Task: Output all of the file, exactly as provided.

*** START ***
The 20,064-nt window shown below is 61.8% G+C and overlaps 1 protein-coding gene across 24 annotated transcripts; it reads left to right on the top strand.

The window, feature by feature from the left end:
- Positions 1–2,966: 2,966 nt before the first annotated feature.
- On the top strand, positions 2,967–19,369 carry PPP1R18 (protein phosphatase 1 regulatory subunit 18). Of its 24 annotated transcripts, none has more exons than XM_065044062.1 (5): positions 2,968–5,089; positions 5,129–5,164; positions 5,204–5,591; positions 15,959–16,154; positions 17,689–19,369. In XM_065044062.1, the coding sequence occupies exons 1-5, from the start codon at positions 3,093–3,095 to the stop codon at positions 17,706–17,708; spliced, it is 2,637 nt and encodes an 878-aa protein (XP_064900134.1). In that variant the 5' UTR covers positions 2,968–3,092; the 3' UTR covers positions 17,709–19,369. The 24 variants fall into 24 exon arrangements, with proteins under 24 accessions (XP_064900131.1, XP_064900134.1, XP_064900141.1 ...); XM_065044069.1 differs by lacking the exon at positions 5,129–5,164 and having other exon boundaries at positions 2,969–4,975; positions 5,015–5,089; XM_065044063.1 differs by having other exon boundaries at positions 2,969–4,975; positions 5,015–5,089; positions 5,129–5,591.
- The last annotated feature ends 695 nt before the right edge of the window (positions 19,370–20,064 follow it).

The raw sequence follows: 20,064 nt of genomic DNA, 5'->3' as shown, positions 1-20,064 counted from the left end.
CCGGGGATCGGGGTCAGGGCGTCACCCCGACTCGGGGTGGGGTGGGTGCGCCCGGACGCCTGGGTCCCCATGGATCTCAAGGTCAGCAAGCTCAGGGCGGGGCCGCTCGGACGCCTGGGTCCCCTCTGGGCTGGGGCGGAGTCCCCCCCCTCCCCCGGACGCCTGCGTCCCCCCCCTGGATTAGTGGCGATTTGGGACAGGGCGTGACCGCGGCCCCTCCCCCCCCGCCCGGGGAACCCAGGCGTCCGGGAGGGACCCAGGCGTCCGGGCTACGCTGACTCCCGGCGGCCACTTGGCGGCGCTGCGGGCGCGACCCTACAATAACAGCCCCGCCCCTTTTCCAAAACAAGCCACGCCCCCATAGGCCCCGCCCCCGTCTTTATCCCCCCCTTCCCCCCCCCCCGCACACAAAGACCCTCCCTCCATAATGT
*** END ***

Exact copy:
The 20,064-nt window shown below is 61.8% G+C and overlaps 1 protein-coding gene across 24 annotated transcripts; it reads left to right on the top strand.

The window, feature by feature from the left end:
- Positions 1–2,966: 2,966 nt before the first annotated feature.
- On the top strand, positions 2,967–19,369 carry PPP1R18 (protein phosphatase 1 regulatory subunit 18). Of its 24 annotated transcripts, none has more exons than XM_065044062.1 (5): positions 2,968–5,089; positions 5,129–5,164; positions 5,204–5,591; positions 15,959–16,154; positions 17,689–19,369. In XM_065044062.1, the coding sequence occupies exons 1-5, from the start codon at positions 3,093–3,095 to the stop codon at positions 17,706–17,708; spliced, it is 2,637 nt and encodes an 878-aa protein (XP_064900134.1). In that variant the 5' UTR covers positions 2,968–3,092; the 3' UTR covers positions 17,709–19,369. The 24 variants fall into 24 exon arrangements, with proteins under 24 accessions (XP_064900131.1, XP_064900134.1, XP_064900141.1 ...); XM_065044069.1 differs by lacking the exon at positions 5,129–5,164 and having other exon boundaries at positions 2,969–4,975; positions 5,015–5,089; XM_065044063.1 differs by having other exon boundaries at positions 2,969–4,975; positions 5,015–5,089; positions 5,129–5,591.
- The last annotated feature ends 695 nt before the right edge of the window (positions 19,370–20,064 follow it).

The raw sequence follows: 20,064 nt of genomic DNA, 5'->3' as shown, positions 1-20,064 counted from the left end.
CCGGGGATCGGGGTCAGGGCGTCACCCCGACTCGGGGTGGGGTGGGTGCGCCCGGACGCCTGGGTCCCCATGGATCTCAAGGTCAGCAAGCTCAGGGCGGGGCCGCTCGGACGCCTGGGTCCCCTCTGGGCTGGGGCGGAGTCCCCCCCCTCCCCCGGACGCCTGCGTCCCCCCCCTGGATTAGTGGCGATTTGGGACAGGGCGTGACCGCGGCCCCTCCCCCCCCGCCCGGGGAACCCAGGCGTCCGGGAGGGACCCAGGCGTCCGGGCTACGCTGACTCCCGGCGGCCACTTGGCGGCGCTGCGGGCGCGACCCTACAATAACAGCCCCGCCCCTTTTCCAAAACAAGCCACGCCCCCATAGGCCCCGCCCCCGTCTTTATCCCCCCCTTCCCCCCCCCCCGCACACAAAGACCCTCCCTCCATAATGT